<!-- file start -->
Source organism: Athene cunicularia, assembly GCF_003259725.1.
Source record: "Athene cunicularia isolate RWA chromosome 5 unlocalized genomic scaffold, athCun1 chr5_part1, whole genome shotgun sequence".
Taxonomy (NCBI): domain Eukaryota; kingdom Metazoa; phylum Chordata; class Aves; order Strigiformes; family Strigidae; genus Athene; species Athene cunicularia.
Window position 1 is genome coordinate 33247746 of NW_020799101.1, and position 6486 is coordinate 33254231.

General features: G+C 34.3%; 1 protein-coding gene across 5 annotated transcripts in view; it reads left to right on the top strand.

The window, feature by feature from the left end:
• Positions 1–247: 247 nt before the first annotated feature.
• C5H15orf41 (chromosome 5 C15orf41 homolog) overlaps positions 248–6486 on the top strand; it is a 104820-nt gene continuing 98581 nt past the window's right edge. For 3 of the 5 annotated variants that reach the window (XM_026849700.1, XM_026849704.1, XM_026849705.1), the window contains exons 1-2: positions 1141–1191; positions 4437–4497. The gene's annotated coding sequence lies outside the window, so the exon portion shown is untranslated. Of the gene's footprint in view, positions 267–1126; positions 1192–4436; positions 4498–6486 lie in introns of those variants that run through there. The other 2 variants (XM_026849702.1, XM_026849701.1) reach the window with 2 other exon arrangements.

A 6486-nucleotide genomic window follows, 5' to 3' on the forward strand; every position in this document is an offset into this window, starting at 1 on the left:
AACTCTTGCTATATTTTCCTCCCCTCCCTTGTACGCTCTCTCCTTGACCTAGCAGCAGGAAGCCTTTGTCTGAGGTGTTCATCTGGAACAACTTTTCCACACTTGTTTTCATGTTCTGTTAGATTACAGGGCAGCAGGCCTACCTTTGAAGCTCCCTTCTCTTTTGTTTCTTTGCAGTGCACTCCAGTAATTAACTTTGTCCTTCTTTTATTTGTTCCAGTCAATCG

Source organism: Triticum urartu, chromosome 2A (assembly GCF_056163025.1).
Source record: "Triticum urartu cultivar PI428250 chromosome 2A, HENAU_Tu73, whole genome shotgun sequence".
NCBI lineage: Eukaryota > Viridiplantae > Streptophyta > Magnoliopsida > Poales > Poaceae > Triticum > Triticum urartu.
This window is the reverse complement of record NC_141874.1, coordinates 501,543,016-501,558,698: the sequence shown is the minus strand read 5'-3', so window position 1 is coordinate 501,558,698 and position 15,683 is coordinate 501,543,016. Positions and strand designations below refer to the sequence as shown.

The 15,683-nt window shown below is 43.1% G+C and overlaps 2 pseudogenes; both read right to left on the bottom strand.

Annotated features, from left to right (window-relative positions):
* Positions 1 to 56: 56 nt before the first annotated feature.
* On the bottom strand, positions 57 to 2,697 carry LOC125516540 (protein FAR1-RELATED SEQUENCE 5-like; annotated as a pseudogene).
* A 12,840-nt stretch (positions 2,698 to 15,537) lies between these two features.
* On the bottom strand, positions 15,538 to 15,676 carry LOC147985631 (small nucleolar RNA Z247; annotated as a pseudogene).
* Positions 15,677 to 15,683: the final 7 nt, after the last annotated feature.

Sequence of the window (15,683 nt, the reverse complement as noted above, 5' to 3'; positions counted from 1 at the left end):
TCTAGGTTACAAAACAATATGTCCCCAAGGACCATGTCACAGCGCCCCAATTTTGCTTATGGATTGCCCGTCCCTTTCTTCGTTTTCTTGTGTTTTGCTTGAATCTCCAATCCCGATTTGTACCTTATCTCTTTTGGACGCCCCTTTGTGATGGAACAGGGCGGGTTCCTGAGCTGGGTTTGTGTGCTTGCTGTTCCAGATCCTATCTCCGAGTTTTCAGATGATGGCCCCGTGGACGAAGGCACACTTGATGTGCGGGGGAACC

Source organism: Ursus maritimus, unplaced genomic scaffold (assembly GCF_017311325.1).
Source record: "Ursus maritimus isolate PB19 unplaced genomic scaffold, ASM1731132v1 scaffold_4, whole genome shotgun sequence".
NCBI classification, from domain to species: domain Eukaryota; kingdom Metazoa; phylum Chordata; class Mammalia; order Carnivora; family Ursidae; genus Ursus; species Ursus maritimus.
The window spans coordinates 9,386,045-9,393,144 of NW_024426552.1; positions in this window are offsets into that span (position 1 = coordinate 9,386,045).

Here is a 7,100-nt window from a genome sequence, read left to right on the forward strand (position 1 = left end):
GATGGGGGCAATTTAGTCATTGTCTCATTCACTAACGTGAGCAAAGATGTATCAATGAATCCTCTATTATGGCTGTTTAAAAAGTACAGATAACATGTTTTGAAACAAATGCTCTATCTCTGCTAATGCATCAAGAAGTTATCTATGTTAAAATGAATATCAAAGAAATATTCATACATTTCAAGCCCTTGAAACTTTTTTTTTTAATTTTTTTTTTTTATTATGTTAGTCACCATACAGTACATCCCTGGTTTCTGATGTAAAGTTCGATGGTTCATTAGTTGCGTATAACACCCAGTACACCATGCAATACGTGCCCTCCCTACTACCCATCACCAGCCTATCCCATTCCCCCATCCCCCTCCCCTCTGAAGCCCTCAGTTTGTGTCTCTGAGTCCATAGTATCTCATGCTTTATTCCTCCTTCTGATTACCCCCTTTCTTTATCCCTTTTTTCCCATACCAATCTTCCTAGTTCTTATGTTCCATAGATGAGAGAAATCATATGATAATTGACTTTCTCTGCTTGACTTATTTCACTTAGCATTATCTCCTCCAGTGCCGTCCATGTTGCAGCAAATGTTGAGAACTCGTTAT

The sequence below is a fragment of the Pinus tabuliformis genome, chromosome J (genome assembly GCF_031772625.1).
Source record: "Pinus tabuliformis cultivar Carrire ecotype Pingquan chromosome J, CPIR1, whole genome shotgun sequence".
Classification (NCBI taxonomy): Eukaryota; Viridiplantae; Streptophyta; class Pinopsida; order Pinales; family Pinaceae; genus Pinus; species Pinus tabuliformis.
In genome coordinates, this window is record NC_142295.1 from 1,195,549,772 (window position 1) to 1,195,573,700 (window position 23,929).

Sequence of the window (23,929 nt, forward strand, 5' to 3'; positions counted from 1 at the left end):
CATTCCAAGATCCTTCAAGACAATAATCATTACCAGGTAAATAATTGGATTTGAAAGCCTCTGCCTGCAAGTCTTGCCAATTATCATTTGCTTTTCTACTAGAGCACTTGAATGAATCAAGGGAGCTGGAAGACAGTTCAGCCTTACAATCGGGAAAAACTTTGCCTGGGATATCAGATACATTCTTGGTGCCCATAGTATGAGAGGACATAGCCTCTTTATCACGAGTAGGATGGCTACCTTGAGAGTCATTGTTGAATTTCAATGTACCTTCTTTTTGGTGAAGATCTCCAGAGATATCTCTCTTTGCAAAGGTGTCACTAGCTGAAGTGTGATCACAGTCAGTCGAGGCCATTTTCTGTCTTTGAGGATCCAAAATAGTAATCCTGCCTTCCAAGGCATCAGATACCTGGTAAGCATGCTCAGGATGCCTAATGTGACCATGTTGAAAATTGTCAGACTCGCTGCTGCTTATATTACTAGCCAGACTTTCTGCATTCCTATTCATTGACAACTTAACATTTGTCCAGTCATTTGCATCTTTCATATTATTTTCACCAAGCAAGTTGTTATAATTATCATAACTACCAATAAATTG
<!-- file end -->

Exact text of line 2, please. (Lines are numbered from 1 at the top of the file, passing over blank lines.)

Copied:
Source record: "Athene cunicularia isolate RWA chromosome 5 unlocalized genomic scaffold, athCun1 chr5_part1, whole genome shotgun sequence".